Shout certainly isn’t alone in seeing an uptick in demand. Telehealth platform Kara Connect registered a 15-fold increase in professional sign-ups in March this year. Mindstrong raised $100 million in May this year. In fact, venture capital investment in mental health technology has been growing strongly, reaching £580 million ($750 million) this year. The pandemic has made mental health startups more important than ever, with companies in the space scaling rapidly to meet demand.
Will this change the way employers offer mental health support as people grow accustomed to digital solutions?
💡 Want to learn more? Check out this Forbes article which talks about global mental health investment.
🗣️ Break the stigma, keep talking
Despite mental health coming under the spotlight, there remains a stigma when it comes to talking about it. People are especially nervous when it comes to talking about mental health at work. 68% of employees worry that reaching out to HR or management about their mental health issues could affect their job security.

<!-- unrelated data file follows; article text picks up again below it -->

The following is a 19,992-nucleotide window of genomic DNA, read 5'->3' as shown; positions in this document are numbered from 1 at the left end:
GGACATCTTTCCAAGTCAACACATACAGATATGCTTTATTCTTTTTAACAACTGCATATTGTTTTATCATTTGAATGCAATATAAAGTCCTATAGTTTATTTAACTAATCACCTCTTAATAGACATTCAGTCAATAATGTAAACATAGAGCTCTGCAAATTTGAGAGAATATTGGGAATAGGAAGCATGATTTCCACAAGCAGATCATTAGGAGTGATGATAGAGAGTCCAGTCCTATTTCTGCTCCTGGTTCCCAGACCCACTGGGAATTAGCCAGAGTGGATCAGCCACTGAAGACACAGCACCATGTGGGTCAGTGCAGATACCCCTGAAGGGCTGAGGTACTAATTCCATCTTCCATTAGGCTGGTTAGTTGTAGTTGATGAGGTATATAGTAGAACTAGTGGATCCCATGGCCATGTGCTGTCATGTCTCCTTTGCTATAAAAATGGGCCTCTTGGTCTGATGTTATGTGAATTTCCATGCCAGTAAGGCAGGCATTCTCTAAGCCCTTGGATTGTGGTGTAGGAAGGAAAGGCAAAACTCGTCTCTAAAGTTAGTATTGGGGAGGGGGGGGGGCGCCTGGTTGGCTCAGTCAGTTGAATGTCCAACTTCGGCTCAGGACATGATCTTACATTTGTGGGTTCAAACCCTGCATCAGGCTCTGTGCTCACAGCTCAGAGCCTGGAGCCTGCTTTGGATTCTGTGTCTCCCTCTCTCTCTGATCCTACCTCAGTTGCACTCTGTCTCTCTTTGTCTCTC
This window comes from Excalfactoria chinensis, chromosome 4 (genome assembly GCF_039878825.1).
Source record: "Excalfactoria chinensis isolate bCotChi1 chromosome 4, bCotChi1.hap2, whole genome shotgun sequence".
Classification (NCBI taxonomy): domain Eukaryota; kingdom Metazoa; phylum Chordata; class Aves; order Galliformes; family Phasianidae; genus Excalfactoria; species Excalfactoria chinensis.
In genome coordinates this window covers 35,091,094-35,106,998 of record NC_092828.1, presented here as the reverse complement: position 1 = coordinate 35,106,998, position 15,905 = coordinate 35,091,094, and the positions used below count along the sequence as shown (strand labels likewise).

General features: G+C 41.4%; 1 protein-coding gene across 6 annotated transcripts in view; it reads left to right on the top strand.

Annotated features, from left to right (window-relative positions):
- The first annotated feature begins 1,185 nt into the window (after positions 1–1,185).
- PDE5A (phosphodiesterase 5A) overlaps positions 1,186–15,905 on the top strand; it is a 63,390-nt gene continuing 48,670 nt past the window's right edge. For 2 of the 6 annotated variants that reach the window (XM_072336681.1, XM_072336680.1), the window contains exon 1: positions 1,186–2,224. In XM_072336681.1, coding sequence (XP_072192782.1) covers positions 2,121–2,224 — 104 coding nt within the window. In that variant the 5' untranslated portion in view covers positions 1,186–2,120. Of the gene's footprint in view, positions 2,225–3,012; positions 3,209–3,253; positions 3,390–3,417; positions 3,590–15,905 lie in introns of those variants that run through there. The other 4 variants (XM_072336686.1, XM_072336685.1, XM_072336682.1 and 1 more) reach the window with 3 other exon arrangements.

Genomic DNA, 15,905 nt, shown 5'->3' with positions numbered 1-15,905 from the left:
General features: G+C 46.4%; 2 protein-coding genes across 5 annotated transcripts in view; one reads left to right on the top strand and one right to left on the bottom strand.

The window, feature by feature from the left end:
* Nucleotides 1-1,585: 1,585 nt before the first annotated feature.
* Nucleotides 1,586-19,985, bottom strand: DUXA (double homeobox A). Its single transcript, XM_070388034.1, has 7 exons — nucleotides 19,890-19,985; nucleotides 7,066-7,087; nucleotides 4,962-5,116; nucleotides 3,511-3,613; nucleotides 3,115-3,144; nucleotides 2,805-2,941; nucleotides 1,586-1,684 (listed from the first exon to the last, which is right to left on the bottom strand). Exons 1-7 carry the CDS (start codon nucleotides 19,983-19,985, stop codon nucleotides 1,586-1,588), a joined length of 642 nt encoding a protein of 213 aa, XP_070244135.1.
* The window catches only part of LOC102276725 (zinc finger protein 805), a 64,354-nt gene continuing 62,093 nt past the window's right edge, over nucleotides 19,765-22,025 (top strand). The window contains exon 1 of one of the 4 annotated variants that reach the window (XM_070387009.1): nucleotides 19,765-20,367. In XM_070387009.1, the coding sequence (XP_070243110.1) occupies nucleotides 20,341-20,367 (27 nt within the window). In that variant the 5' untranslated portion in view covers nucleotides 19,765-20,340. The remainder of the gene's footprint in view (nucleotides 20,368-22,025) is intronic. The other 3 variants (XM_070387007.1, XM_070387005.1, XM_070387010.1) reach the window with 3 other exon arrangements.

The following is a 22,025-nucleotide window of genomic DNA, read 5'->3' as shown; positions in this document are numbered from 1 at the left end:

During this pandemic, mental health professionals have told us that it’s normal to feel anxious. The loneliness and isolation brought on by lockdowns have forced us all to take a look at our mental health and be more open when we’re not OK. Could Covid-19 actually help us to break down the stigma surrounding mental health?
Plenty of high-profile people are speaking out more about their mental wellbeing. The more people we see acknowledging the importance of their mental wellbeing, the more comfortable others will feel about doing the same.
📺 In this short video, a group of celebrities opens up about taking care of their own mental and emotional health.
By the way, we get that many of these celebs won’t have the same concerns (like job security or paying the bills) as us civilians! But being this open about mental health is a great example that we can all follow.
We hope this prompts leaders to use the influence they have in their workplace to open up and model behavior that de-stigmatizes mental health.
Interested in reading more about mental health stigma? Check out Time to Change, a social movement that aims to change the way we think and act about mental health problems.
👩 Covid-19 creates a mental health crisis for women
A study led by Care International has found that women are nearly three times more likely to say that their mental health has got worse as a result of the pandemic.